Friday will be the two-year anniversary of the signing of the Affordable Care Act, and there’s plenty of discussion about the law’s impacts and the upcoming Supreme Court oral arguments. While many of the law’s provisions won’t take effect until 2014, it’s already having an impact on some aspects of health insurance. I described several of these in a post on the law’s one-year anniversary, so now I want to focus on two recent stories that underscore the difficulty and importance of changing how the US handles health insurance.
First, it’s important to remember that the law isn’t an overhaul of entire healthcare system. It takes some worthwhile steps toward paying for quality rather than quantity of healthcare, controlling cost growth, and investing in prevention, but its most important achievement is to address our country’s shameful rate of uninsurance. It also improves the overall quality of insurance by prohibiting some of the most problematic insurer practices, like denying coverage for pre-existing conditions and placing lifetime dollar-value limits on coverage. The individual mandate requiring everyone (except those who can’t afford it) to have insurance coverage is the price we pay for getting these improvements.
The Affordable Care Act is important for people who don’t already get health insurance coverage through a large employer plan or government program. Insurers do offer plans to small employers and to individuals, but the premiums have typically been very high, even for less- than-extensive coverage. People with pre-existing medical conditions have often struggled to find insurance plans that will offer them full coverage at all. The ACA will prohibit insurers from rejecting or charging higher premiums to adult applicants with pre-existing conditions starting in 2014 (insurers were barred from discriminating against children with pre-existing conditions starting in late 2010) , but the law also tries to provide a stopgap measure for the uninsured with expensive-to-treat conditions in the meantime. As Michelle Andrews reports for Kaiser Health News, these efforts have run into challenges.
Between 2010 and 2014, people with serious medical conditions who’ve been uninsured for at least six months have the option of getting coverage through preexisting condition insurance plans, or PCIPs. The premiums can cost several thousand dollars a month, though, which is probably why only 49,000 people nationwide were enrolled at the end of 2011. States can run their own PCIP programs — 27 have chosen to do so — using federal funds; Andrews reports that some states have already used more than their initial federal allotments and have asked for and received additional money. States can set some of their own rules about PCIPs, and Andrews highlights one conflict that’s arisen over an Iowa policy:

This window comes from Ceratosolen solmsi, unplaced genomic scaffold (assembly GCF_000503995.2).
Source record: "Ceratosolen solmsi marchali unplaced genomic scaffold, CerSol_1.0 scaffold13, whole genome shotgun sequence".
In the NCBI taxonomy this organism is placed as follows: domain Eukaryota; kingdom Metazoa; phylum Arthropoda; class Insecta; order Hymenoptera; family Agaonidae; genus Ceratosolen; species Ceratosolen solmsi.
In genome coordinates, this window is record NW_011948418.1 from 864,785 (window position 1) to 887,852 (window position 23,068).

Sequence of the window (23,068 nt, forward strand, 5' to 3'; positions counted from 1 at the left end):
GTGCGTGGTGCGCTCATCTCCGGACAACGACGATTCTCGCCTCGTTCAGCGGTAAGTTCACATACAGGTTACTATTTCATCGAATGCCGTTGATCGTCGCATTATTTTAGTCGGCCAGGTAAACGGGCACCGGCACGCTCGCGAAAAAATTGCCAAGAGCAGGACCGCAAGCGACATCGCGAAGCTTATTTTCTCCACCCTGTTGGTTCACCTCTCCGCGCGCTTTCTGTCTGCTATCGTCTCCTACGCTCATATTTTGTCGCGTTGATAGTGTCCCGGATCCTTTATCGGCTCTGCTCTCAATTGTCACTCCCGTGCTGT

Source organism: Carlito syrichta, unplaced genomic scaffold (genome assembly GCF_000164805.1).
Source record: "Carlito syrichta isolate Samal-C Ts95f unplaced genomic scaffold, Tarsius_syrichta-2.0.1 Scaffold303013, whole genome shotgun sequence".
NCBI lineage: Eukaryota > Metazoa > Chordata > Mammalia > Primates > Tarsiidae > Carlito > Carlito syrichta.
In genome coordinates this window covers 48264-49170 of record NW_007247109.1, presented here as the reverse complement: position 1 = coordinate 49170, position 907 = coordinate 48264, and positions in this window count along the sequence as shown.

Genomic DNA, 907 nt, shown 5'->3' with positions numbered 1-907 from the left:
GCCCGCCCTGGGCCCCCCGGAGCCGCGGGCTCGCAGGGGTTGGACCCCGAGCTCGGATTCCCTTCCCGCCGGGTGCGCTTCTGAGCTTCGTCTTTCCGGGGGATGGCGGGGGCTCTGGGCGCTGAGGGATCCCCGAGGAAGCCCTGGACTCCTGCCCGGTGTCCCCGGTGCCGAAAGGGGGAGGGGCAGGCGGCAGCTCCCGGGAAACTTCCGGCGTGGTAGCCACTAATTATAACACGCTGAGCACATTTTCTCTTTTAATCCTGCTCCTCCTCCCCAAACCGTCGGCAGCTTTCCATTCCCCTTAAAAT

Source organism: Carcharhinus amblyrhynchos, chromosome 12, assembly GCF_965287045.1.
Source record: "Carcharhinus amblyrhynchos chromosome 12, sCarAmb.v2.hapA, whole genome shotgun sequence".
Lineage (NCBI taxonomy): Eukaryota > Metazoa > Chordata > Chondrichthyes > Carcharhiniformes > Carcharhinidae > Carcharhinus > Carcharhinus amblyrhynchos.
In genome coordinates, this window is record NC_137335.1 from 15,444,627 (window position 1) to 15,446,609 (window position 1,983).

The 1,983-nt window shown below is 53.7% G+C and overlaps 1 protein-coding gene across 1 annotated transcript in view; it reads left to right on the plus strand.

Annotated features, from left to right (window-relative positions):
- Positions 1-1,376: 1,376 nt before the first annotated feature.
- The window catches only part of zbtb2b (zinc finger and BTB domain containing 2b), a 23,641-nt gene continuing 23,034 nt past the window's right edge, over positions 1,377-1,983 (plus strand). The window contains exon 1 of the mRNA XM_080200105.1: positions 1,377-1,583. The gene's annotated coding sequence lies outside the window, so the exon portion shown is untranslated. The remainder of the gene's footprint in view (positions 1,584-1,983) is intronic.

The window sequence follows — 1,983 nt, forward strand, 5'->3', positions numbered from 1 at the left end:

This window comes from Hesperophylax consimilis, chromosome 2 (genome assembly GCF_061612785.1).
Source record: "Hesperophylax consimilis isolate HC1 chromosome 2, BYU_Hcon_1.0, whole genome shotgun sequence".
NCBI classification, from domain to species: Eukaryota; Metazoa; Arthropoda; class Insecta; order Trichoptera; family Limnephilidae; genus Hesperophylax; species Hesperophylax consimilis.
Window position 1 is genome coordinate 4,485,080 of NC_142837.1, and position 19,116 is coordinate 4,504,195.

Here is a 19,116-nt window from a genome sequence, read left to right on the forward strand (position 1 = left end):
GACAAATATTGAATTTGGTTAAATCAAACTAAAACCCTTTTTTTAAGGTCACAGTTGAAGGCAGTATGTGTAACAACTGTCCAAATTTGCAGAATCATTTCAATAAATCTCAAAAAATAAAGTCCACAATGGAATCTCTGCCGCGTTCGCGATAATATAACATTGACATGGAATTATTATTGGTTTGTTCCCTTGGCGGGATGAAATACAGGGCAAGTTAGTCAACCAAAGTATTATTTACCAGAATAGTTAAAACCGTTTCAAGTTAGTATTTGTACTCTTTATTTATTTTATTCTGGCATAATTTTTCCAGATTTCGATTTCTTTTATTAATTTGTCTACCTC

In many states, people with medical conditions such as HIV/AIDs, hemophilia, kidney disease and cancer can get a helping hand from government programs or nonprofits that pay the PCIP premiums on their behalf. But a handful of states have decided to prohibit third parties from picking up the tab.
Iowa is one of them, and in recent months the situation there has generated plenty of public controversy.
Some Iowa health officials would like to use federal funds from the AIDS Drug Assistance Program to pay the PCIP premiums for residents who have HIV/AIDS. That way, these people could receive coverage for doctor visits and other medical needs in addition to drugs.
… There are legitimate reasons why states have concerns about third-party payments: If an employer or insurer is permitted to pay someone’s PCIP premium, for example, it may be tempted to dump people into those plans rather than insure them and absorb the cost of their care. Likewise, hospitals and other health-care providers might benefit financially by paying the premiums for people with serious medical needs, thereby encouraging them to receive care at those institutions, including possibly unnecessary care.